The PDCP operations performed by the transmitting PDCP sublayer 504 may not include header compression such as RoHC that compresses IP, RTP, and TCP headers based on RoHC compression configurations. Given that the concatenation is performed on the non-header compressed packets, and a compression profile may not be applicable to multiple PDCP SDUs, the header compression may simply be disabled.

Receiving PDCP sublayer 508 may remove the PDCP header at 540. During removal of the PDCP header, the receiving PDCP sublayer 508 may identify whether the PDCP PDU carries a virtual PDCP SDU or a legacy PDCP SDU. In the event the receiving PDCP sublayer 508 receives the virtual PDCP SDU, the concatenation parameters may also be determined.

The receiving PDCP sublayer 508 may perform deciphering 544 on the SDAP content and MAC-I of the virtual PDCP SDU, and may perform integrity verification 548 on the SDAP header and SDAP content.

After the integrity verification 548, the receiving PDCP sublayer 508 may perform reordering and duplicate discarding 552. The PDCP reordering may be done based on the SN that is associated with the virtual PDCP SDU. The reordered virtual PDCP SDUs may be stored in a reception buffer.

The receiving PDCP sublayer may perform PDCP demultiplexing 556 on the virtual PDCP SDU in the reception buffer in order to derive the PDCP SDUs that correspond to upper layer packets. Information obtained from the PDCP header may assist in deriving the PDCP SDUs from the virtual PDCP SDU as described herein.

After the PDCP demultiplexing 556, the receiving PDCP sublayer 508 may provide the PDCP SDUs to an upper sublayer, for example, an SDAP layer.

FIG. 6 illustrates a second PDCP architecture 600 that may be used for PDCP concatenation in accordance with some embodiments. The PDCP architecture 600 may include a transmitting PDCP sublayer 604 to perform PDCP concatenation, and a receiving PDCP sublayer 608 to perform PDCP demultiplexing. The transmitting PDCP sublayer 604 may be in the UE 104 or the base station 108. Similarly, the receiving PDCP sublayer 608 may be in the UE 104 or the base station 108.

The transmitting PDCP sublayer 604 may perform operations similar to like-named operations described above with respect to transmitting PDC sublayer 504. In particular, the transmitting PDCP sublayer 604 may perform transmit buffering 612, PDCP concatenation 616, SN allocation 620, integrity protection 624, ciphering 628, adding PDCP header 632, and routing/duplication 636 similar to that described above with respect to transmitting PDCP sublayer 504. However, in this embodiment, the transmitting PDCP sublayer 604 may also perform header compression 614 after transmit buffering 612. The header compression 614 may be performed on the PDCP SDUs that correspond to the upper layer packets. The header compression 614 may include RoHC that compresses IP, RTP, and TCP headers within the PDCP SDUs based on RoHC compression configurations.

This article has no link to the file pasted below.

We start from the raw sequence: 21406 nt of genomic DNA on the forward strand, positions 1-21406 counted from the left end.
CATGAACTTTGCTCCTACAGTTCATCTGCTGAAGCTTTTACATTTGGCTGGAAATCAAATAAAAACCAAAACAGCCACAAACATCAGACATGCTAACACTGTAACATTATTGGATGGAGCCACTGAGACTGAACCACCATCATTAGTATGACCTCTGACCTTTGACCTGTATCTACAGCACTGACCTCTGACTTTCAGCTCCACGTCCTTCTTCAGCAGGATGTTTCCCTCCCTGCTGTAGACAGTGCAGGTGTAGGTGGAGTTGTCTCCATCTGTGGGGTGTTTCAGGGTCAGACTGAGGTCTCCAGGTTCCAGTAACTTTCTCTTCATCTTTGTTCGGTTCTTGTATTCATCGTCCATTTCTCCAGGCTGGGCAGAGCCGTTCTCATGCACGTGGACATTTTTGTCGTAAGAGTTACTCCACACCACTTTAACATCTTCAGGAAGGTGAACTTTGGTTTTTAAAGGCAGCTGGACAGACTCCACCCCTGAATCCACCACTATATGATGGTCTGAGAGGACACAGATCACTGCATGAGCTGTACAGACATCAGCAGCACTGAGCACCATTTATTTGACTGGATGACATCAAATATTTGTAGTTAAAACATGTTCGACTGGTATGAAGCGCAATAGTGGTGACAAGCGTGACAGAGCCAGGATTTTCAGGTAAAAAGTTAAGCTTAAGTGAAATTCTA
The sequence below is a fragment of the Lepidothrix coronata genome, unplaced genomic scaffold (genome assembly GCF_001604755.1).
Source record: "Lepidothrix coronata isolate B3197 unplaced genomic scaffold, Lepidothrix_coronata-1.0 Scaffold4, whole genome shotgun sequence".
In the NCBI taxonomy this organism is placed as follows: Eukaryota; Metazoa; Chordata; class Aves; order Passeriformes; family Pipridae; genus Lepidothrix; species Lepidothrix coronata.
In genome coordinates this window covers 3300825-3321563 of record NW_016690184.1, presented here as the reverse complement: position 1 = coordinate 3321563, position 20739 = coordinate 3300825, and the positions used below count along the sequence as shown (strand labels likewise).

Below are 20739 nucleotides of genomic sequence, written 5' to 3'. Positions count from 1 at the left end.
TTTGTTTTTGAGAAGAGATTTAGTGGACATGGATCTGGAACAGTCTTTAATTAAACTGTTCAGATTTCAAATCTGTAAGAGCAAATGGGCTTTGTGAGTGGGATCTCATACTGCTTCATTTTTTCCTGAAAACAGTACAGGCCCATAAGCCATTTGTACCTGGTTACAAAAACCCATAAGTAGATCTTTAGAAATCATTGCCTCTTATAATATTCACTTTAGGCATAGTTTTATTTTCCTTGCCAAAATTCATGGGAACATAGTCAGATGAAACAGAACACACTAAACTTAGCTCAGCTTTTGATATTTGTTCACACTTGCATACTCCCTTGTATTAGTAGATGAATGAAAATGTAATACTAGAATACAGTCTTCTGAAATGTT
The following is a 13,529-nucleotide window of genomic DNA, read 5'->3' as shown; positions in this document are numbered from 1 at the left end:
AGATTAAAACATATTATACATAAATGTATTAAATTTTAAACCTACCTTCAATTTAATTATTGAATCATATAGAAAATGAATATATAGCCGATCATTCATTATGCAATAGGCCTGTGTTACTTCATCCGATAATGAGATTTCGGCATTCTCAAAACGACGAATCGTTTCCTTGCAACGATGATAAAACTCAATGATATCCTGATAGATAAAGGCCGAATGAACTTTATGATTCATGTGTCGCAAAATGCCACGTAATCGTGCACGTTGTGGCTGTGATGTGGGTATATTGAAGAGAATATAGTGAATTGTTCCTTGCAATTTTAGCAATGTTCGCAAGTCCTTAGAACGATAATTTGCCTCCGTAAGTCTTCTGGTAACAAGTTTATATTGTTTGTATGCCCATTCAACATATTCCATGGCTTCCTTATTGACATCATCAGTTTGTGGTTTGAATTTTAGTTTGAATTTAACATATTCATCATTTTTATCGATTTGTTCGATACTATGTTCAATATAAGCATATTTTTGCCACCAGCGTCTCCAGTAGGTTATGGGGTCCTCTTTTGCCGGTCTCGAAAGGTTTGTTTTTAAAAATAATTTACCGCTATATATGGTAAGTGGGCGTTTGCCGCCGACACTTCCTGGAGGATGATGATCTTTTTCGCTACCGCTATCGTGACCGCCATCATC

After the header compression 614, the PDCP concatenation 616 may assemble the PDCP SDUs, with compressed headers, into a virtual PDCP SDU.

The receiving PDCP sublayer 608 may perform operations similar to like-named operations described above with respect to receiving PDC sublayer 608. In particular, the receiving PDCP sublayer 608 may perform removing PDCP header 640, deciphering 644, integrity verification 648, reordering and duplicate discarding 652, and PDCP demultiplexing 656 similar to that described above with respect to receiving PDCP sublayer 508. However, after the PDCP SDUs are recovered from the PDCP demultiplexing 656, the receiving PDCP sublayer 608 may perform header decompression 658 to decompress the IP, RTP, or TCP headers that were compressed at header compression 614.

The PDCP PDU header may be provided with information to help the receiving PDCP sublayer identify whether to perform the PDCP demultiplexing. For example, a field in the header may indicate whether the PDCP PDU includes a virtual PDCP SDU (with more than one PDCP SDUs) or one PDCP SDU.

In the event the PDCP PDU includes the virtual PDCP SDU, additional information may be provided in a header of the virtual PDCP SDU to assist the receiving PDCP sublayer in demultiplexing the virtual PDCP SDU to derive each PDCP SDU/upper layer packet. In some embodiments, a header of the virtual PDCP SDU may include a number of concatenated packets, which may correspond to complete PDCP SDUs as segmentation may not be used as part of the concatenation process; and a length of each concatenated packet.